Three Points towards an Effective IGAD Regional Youth Strategy

One of the most common challenges of youth focused policies is their technocratic approach to address the challenges of youth and young people. When technocratic approaches dominate, policies and strategies are loaded with the discourses of good governance and instrumentalise young people either as ‘dividend’ or ‘bulge’.[i] At the core of such policies lies an apolitical approach towards analysing either the nominal inclusion or structural exclusion/marginalisation of young people. The apolitical tone and content of youth focused policy frameworks enables setting stronger normative thresholds but paradoxically is ineffective in practically reshaping the lives of young people.

This essay aims to put forward the following three interrelated points towards the forthcoming regional youth strategy by the Intergovernmental Authority on Development (IGAD) as indicated in the Regional Strategy 2016 -2020.

The Nexus between Youth Bulge and Armed Conflict

Youth in most developing countries are a demographically significant section of the population. Most see themselves as an outcast minority and they are treated that way, which has been a challenge to most developing countries. In the discourse on youth, the issue of the multifaceted exclusion of youth is routinely overshadowed by youth bulge concerns, which are illuminated by quantitative data and correlations, not the views of the youth. This has led to a tendency which views young people as an undifferentiated mass who lack the necessary conditions for transition from childhood to adulthood. The reality arguably is far more prosaic. Even in the most when desperate and humiliating circumstances, the majority of youth resist engaging in violence or remain more or less peaceful with only a small minority engaging in armed violence. This article is divided into three parts – a brief introduction, the correlation between youth bulge and armed conflict and a conclusion.

Time to Empower and Engage Youth on Countering Violent Extremism

Over the past two decades the violent extremism became an issue of discussion and emerged as a critical threat to many governments. The Horn of Africa has witnessed an increase in deadly terror attacks mainly affecting the people of Somalia and also targeting neighbouring countries.

Al-Shabab initially emerged as a component within the Islamic Courts Union (ICU) which, in 2006, was engaged in a conflict with a coalition of warlords more formally known as the, ‘Alliance for the Restoration of Peace and Counter-Terrorism’. It was in the aftermath of the defeat of the ICU and the involvement of the Ethiopian army in Somalia that allowed Al-Shabaab a golden opportunity to recruit youth using the lure of defending Somalia from the alleged Ethiopian invasion. Many youth both in Somalia and from the Somali diaspora were lured into the conflict and participated in the so called ‘holy war’ in the process strengthening the Al-Shabab and shoring up its legitimacy.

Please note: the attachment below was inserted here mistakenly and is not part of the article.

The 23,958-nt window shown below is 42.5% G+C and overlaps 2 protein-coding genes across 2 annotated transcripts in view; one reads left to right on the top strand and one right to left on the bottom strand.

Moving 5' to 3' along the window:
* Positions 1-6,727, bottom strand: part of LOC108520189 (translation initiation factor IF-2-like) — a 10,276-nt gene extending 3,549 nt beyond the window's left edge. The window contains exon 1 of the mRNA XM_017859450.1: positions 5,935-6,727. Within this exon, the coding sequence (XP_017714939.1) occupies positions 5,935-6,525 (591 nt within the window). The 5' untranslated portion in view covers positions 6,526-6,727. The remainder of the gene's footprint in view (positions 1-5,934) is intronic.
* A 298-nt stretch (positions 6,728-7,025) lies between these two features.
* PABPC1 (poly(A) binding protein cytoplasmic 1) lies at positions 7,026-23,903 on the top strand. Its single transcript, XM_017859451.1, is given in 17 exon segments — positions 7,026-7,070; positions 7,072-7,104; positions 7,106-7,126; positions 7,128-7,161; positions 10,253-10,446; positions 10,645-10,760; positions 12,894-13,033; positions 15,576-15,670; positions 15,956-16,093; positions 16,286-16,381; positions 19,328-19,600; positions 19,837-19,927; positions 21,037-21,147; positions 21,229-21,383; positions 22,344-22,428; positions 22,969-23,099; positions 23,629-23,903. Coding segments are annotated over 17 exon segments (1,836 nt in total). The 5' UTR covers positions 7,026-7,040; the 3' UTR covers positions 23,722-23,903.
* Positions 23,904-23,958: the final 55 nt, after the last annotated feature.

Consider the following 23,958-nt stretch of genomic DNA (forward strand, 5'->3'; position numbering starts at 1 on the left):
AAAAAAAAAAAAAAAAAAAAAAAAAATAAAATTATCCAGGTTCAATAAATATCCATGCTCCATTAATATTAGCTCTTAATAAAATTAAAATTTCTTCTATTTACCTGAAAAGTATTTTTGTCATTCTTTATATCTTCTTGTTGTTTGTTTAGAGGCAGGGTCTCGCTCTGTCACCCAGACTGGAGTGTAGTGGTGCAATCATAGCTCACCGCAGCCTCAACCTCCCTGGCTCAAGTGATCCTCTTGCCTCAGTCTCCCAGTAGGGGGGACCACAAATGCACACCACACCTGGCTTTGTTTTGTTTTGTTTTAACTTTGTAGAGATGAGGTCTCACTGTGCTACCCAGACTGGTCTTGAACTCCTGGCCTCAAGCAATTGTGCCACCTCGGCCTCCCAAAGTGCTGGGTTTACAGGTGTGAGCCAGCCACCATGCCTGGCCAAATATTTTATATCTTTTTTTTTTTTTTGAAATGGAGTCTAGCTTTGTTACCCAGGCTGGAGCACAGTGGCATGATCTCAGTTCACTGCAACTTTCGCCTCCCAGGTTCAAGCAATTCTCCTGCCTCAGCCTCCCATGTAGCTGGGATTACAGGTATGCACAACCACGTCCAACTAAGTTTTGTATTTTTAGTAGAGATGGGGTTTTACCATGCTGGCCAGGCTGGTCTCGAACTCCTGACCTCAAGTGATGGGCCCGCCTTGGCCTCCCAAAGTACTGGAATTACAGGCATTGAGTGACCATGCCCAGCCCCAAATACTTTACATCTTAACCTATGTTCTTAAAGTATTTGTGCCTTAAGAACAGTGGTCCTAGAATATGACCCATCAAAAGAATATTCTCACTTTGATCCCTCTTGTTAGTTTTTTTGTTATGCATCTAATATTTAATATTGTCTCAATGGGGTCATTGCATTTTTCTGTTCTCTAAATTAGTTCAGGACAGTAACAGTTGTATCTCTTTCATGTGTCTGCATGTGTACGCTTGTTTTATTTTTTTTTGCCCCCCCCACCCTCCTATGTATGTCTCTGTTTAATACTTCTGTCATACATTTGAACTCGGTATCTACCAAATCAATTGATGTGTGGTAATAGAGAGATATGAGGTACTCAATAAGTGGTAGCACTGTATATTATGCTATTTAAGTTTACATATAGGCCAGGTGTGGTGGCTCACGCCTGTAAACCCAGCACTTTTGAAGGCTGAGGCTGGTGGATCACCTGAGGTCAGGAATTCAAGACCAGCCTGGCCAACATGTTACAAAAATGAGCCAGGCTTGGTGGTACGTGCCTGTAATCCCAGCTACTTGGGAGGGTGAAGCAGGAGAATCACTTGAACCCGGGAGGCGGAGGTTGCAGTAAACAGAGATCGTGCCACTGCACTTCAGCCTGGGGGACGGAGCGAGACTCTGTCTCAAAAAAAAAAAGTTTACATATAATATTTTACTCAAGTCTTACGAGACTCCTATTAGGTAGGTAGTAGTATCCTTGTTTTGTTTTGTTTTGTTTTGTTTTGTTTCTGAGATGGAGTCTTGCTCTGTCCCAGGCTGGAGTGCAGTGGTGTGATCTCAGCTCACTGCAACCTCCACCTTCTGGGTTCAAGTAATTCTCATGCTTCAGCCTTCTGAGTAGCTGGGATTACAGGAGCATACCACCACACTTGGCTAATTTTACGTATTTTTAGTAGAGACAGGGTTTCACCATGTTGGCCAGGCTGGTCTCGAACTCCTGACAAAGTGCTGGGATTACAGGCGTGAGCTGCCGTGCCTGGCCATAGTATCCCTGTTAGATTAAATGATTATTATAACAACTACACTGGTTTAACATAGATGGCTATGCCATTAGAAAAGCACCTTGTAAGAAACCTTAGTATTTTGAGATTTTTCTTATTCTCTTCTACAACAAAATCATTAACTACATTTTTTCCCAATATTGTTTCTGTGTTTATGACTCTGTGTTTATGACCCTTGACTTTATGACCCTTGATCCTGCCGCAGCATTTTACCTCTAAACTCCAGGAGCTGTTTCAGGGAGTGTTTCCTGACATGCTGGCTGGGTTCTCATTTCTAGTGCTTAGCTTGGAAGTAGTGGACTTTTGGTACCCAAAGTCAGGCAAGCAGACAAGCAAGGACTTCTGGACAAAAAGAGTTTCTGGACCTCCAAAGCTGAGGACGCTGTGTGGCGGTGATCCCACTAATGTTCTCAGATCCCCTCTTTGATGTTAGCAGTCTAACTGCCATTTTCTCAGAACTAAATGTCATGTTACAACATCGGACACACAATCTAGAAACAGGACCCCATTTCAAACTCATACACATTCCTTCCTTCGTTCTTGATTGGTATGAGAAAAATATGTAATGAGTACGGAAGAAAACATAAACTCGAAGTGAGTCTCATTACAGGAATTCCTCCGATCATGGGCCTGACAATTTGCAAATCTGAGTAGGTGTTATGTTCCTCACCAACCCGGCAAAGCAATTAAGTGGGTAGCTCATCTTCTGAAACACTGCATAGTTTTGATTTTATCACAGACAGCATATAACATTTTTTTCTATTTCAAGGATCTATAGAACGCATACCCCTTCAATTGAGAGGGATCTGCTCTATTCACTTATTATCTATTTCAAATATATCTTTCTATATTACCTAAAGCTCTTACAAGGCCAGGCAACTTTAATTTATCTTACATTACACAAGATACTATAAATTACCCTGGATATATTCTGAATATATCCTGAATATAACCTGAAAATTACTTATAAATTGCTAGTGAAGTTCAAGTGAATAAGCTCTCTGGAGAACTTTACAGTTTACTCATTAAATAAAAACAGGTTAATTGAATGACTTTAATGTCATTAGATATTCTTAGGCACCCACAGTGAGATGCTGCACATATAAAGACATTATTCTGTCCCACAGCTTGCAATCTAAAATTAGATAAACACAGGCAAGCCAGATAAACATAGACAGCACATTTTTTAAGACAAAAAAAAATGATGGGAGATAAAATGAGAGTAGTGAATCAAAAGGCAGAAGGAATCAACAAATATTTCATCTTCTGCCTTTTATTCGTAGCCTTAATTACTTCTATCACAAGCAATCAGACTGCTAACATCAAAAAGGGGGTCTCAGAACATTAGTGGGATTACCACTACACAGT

The absence of a consensus regarding terrorism and violent extremism, has not prevented violent extremism from emerging as a priority for decision-makers’ in East Africa and the Horn of Africa under the embryonic Countering Violent Extremism (CVE) approach. Violent extremism and conflict have generated immense suffering for the peoples of the Horn and poses an existential threat to the stability of states and governance in the Horn of Africa. Violent extremism may also exacerbate intra- and inter-religious tensions in the region. In this article, I will elaborate how youth empowerment and engagement will contribute the prevention and countering violent extremism in the region.

Why Youth? The Horn of Africa has an unprecedented number of young, vibrant, and energetic people who, although economically productive, have little to no power or say on issues of importance to them or their families.  The countries in the region has number of challenges in common including high rates of illiteracy and limited access to formal education and skills development, poverty and mass unemployment, youth migration, socioeconomic and political exclusion. The region also experienced bouts of inter-state and intra-state conflicts. In the Horn of Africa region countering youth radicalization and violent extremism have emerged as top priorities to stabilize the region and ensure peaceful co-existence of peoples in this region.

Beyond the Normative: Youth, Peace and Security

Personally, the youth discourse has held little to no interest to me nor has youth as an age group. It is, after all, just one more aspect of my identity reinforcing my marginality and exclusion from decision making. As far as marginalized identities go, youth in itself is a relatively new conceptual category, denoting the stage between childhood and adulthood but not really quite either; a period of ‘wait hood’ right before adulthood.  Each culture or region has its very own socio-cultural criteria to mark the transition from ‘waithood’ to adulthood. [i]

Estimates now show that by 2100, Africa will account for 3.2 billion of the projected 4 billion increase in the global population. The global working age population is projected to increase by an estimated 2.1 billion, compared to a net global increase of 2 billion over the same time frame.[ii] This transition has important socio-economic ramifications; making youth the new buzz word, along with ‘harnessing the demographic dividend’, ‘youth engagement’ and ‘investing in youth’ among others, making the growing young population a major agenda in the global peace and security discourse.